Is there anyone out there who doesn’t know the story of Jonathan Larson and Rent?  About how aspiring musical theater writer/composer Jon spent years trying to make a name for himself only to encounter setback upon setback until finally, on the eve of Rent’s first off-Broadway preview performance, he passed away suddenly, only days before his thirty-sixth birthday… About how Rent got rave after rave in the New York press and won Jon posthumously the Pulitzer Prize for Drama, the Tony Awards for Best Musical, Best Original Score, and Best Book of a Musical—and countless others too numerous to mention…  About how Rent went on to become the seventh longest-running show in Broadway history…

Rent finally ended its Broadway run on September 7 of last year after 5123 performances and though news of its closing was greeted with much dismay, for this reviewer at least, it was good news.

“What?” you may be asking. How on earth could that news possibly have been good?

Let me explain.

From the moment the First National Tour of Rent began in 1997 and for the next eleven years, there were never more than two actors (and their understudies) performing the roles of Mark, Roger, Mimi, Angel, Collins, etc. at any one time in the U.S.—those in the Broadway cast and their touring cast counterparts. This meant that for over a decade, countless talented young musical theater performers never got the chance to appear in Rent, and the only directorial vision ever seen (however great that may have been) was that of its original director, Michael Grief.

Rent’s closing opened the show to regional theaters across the country, to hundreds upon hundreds of up-and-coming triple-threats, and to directors finally allowed to put their personal stamp on the show. Musical Theatre West’s Los Angeles regional premiere of Rent, directed by the never less than brilliant Nick DeGruccio, is a perfect example of this, and it is exciting indeed to see DeGruccio bring his vision of Rent to fruition and to witness his supremely talented cast sinking their teeth into the iconic roles which Larson created.

As most people probably already know, Rent takes Puccini’s La Boheme as its starting-off point, telling the story of a group of young “bohemians” living in the mean streets of New York in the late 1980s at the height of the AIDS epidemic. Would-be filmmaker Mark (Beau Hirshfield) serves as narrator/observer, commenting on the lives of Roger (P.J. Griffith), his aspiring songwriter roommate; Mimi (Sabrina Sloan), the Cat Scratch Club exotic dancer whom Roger falls for; drag queen Angel (Jai Rodriguez) and philosophy prof Collins (Mel Robert), who fall in love; Maureen (Callie Carson), Mark’s bisexual performance artist ex-wife; Joanne (Nicole Tillman), Maureen’s lawyer girlfriend; and Benny (Andrew Johnson), Mark and Roger’s ex-roommate and current nemesis. The cast is multiracial and multicultural. Roger and Mimi are HIV positive.  Angel and Collins have AIDS.  “AZT breaks” punctuate the show at frequent intervals.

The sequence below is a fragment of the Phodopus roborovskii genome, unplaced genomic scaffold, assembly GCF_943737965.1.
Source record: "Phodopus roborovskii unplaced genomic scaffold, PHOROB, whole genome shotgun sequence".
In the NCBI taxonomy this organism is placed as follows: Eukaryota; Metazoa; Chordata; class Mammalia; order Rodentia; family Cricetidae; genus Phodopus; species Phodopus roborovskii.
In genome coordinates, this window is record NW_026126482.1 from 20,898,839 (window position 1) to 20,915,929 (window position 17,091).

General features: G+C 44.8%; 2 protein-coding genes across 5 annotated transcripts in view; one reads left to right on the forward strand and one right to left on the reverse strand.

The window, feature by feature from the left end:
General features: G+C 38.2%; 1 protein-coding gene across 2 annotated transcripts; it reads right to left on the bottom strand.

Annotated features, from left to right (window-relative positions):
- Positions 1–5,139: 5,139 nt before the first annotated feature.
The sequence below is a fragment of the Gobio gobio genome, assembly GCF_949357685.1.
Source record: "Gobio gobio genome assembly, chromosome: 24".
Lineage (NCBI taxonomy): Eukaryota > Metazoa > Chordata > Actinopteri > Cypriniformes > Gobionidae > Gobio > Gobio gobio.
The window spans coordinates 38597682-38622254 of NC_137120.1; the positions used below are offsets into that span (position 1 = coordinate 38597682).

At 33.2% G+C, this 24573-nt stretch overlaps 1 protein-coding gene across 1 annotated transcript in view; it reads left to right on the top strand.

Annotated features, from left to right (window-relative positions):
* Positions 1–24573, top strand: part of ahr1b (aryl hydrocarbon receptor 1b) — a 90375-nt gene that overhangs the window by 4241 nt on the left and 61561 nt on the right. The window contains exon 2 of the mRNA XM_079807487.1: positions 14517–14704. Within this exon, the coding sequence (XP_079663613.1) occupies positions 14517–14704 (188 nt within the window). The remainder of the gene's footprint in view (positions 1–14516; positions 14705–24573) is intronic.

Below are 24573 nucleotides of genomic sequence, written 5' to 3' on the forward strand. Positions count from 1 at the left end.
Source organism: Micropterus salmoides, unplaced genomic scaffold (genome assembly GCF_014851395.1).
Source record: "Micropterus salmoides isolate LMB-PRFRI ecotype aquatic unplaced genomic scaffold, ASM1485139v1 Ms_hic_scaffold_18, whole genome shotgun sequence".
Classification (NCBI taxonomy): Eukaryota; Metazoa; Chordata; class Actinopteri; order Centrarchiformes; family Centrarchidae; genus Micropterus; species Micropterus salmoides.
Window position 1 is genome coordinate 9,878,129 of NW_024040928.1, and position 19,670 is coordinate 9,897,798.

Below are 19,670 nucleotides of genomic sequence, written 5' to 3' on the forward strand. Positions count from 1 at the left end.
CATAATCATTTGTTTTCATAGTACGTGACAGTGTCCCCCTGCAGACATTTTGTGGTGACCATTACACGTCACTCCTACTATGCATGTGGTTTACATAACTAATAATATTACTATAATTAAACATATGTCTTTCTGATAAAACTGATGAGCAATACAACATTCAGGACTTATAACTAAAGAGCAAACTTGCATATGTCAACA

Larson’s songs (“One Song Glory,” “La Vie Boheme,” “Seasons Of Love,” “Take Me Or Leave Me,” etc.) were unlike any others previously heard on a Broadway stage, with a pulsating rock beat and gritty lyrics, and the plotlines, revolving around straight, gay, and bisexual characters, many of whom were living with HIV or AIDS, were as current as the day’s headlines. Rent revolutionized the Broadway musical, much as Oklahoma! and West Side Story had in their day.

During Rent’s final years on Broadway and on tour, “Rentheads” (those youthful fans who made seeing Larson’s rock musical a weekly if not daily habit), began complaining that performances had gone stale, with actors in search of a steady paycheck returning again and again to roles they’d grown tired of, and “names” brought in for stunt casting value.

Thus, if there’s anything that distinguishes MTW’s Rent from its previous incarnations, it’s the fresh energy and total commitment its fifteen young cast members bring to the project.  These are musical theater triple-threats giving 110% of themselves … and more. Credit goes equally to the multiple award-winning DeGruccio, who brings not only his visual conception to vivid life, but inspires authentic acting from his gifted cast.